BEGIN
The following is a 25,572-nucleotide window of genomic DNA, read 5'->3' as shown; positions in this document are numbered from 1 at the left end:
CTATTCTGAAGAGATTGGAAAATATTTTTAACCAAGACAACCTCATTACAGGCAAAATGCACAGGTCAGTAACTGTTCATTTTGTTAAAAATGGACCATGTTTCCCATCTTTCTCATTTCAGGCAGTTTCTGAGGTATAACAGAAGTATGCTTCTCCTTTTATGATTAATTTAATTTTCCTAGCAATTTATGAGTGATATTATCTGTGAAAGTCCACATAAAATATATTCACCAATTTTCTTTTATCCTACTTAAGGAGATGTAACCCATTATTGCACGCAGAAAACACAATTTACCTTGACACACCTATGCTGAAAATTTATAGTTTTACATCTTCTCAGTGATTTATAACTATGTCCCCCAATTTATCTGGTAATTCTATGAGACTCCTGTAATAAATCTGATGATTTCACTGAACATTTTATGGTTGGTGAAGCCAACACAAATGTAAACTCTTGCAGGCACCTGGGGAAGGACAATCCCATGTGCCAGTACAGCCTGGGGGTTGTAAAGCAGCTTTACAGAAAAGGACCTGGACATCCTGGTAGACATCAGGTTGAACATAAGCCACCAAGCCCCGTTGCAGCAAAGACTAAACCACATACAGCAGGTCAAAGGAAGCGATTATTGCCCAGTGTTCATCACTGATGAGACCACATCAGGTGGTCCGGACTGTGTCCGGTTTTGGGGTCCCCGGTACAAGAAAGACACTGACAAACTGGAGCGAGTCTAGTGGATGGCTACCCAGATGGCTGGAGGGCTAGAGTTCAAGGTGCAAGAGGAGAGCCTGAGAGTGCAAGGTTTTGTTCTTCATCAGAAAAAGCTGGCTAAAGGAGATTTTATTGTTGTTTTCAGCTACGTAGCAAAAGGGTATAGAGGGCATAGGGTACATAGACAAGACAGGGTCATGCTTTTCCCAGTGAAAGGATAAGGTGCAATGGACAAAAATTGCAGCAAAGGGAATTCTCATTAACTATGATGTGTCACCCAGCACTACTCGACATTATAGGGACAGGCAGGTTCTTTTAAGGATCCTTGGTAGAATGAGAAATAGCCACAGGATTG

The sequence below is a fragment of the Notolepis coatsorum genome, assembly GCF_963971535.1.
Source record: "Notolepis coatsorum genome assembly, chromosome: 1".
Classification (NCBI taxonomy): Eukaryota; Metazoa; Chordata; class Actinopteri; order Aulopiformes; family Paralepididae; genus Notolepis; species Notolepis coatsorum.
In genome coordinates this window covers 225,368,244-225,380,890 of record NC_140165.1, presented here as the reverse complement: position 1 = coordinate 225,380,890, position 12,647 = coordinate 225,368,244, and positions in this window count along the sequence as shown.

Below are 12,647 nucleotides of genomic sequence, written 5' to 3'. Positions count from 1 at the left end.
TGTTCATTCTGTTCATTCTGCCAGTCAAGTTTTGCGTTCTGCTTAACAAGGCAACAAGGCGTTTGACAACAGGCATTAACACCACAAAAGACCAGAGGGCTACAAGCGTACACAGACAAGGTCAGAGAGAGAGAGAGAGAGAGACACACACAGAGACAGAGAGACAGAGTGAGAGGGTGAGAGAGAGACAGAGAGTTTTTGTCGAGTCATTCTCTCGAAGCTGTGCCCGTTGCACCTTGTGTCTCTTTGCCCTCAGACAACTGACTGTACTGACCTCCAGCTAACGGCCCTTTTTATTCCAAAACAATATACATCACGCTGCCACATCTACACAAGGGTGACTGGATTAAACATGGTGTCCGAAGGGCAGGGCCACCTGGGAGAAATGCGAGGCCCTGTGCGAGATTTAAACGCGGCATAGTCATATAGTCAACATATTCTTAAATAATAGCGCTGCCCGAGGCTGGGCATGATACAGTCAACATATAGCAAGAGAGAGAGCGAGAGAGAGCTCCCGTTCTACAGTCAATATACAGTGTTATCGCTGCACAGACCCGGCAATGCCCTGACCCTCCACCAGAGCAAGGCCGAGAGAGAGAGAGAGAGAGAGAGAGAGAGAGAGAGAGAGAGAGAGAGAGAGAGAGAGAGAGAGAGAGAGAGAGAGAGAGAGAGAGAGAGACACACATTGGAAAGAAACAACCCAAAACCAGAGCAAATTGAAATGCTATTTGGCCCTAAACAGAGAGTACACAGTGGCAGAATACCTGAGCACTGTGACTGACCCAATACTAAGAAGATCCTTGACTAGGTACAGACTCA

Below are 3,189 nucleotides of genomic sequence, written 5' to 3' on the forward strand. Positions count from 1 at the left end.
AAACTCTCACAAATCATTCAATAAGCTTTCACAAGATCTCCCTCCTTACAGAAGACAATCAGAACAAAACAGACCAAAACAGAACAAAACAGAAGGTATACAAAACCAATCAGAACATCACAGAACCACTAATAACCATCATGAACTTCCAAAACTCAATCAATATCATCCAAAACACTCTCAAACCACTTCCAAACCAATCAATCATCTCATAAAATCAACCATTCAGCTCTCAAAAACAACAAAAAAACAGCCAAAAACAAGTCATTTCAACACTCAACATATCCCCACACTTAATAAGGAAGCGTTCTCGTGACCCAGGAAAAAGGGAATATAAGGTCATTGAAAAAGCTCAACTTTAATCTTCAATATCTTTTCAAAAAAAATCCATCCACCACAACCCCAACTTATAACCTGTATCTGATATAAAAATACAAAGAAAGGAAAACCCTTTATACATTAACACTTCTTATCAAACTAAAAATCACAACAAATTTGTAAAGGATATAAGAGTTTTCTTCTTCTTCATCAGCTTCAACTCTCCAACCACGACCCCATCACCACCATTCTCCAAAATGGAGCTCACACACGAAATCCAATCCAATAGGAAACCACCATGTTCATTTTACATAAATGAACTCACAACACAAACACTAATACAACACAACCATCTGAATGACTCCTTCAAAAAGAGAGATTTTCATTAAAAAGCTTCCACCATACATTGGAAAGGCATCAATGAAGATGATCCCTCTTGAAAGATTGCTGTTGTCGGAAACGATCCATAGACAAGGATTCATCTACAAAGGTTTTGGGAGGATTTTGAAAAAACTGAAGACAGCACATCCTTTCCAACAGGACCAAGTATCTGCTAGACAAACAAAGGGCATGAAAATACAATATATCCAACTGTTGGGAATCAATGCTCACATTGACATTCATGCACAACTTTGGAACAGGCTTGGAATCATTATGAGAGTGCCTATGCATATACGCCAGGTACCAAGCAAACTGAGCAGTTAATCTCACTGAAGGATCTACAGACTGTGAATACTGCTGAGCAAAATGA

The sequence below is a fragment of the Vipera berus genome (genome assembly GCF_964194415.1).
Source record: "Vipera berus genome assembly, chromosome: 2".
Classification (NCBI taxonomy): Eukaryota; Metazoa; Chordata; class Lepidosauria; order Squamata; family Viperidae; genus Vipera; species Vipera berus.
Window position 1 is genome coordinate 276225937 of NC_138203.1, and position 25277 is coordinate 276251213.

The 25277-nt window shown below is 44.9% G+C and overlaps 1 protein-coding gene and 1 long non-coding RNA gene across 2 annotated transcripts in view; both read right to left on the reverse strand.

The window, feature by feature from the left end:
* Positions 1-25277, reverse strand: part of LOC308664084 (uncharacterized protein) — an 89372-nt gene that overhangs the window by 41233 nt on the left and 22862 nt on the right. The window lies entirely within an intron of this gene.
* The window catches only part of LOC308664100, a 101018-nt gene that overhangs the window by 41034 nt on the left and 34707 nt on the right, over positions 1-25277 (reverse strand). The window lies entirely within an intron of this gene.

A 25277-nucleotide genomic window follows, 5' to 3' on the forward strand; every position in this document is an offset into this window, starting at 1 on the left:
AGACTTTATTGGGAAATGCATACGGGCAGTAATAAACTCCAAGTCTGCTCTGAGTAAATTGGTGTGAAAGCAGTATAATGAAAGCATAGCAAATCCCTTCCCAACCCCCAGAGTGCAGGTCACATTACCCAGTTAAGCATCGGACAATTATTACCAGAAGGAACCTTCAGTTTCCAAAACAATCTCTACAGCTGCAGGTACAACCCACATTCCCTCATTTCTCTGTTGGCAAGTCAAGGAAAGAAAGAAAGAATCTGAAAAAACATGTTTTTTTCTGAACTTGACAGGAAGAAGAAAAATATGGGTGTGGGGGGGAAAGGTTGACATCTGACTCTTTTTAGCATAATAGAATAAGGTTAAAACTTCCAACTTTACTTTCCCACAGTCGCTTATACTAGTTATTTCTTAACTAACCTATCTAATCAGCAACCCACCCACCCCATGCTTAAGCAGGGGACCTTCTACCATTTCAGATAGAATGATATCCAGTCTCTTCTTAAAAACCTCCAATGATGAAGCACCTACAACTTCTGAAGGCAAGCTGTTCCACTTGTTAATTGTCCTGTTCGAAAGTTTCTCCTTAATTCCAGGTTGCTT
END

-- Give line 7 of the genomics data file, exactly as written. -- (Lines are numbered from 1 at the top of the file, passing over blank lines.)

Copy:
Below are 12,647 nucleotides of genomic sequence, written 5' to 3'. Positions count from 1 at the left end.